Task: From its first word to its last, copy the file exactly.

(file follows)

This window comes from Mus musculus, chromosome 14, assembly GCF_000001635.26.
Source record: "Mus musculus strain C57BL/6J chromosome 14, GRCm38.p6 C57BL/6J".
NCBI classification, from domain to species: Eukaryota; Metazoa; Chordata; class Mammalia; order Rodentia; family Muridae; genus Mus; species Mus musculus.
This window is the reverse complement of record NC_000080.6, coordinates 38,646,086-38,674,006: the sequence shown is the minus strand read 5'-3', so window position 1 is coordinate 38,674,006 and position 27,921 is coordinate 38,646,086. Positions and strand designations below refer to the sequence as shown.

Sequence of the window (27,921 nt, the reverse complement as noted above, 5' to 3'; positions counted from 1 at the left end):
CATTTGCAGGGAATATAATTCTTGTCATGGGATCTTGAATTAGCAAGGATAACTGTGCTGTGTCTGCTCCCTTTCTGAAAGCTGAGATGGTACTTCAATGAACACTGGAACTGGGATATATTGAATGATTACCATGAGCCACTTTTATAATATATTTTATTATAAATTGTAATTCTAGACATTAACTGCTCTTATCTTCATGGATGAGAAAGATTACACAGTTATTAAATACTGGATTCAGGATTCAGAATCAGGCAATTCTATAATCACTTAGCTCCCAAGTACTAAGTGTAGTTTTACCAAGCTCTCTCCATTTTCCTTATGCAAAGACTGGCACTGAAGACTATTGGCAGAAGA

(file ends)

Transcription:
This window comes from Mus musculus, chromosome 14, assembly GCF_000001635.26.
Source record: "Mus musculus strain C57BL/6J chromosome 14, GRCm38.p6 C57BL/6J".
NCBI classification, from domain to species: Eukaryota; Metazoa; Chordata; class Mammalia; order Rodentia; family Muridae; genus Mus; species Mus musculus.
This window is the reverse complement of record NC_000080.6, coordinates 38,646,086-38,674,006: the sequence shown is the minus strand read 5'-3', so window position 1 is coordinate 38,674,006 and position 27,921 is coordinate 38,646,086. Positions and strand designations below refer to the sequence as shown.

Sequence of the window (27,921 nt, the reverse complement as noted above, 5' to 3'; positions counted from 1 at the left end):
CATTTGCAGGGAATATAATTCTTGTCATGGGATCTTGAATTAGCAAGGATAACTGTGCTGTGTCTGCTCCCTTTCTGAAAGCTGAGATGGTACTTCAATGAACACTGGAACTGGGATATATTGAATGATTACCATGAGCCACTTTTATAATATATTTTATTATAAATTGTAATTCTAGACATTAACTGCTCTTATCTTCATGGATGAGAAAGATTACACAGTTATTAAATACTGGATTCAGGATTCAGAATCAGGCAATTCTATAATCACTTAGCTCCCAAGTACTAAGTGTAGTTTTACCAAGCTCTCTCCATTTTCCTTATGCAAAGACTGGCACTGAAGACTATTGGCAGAAGA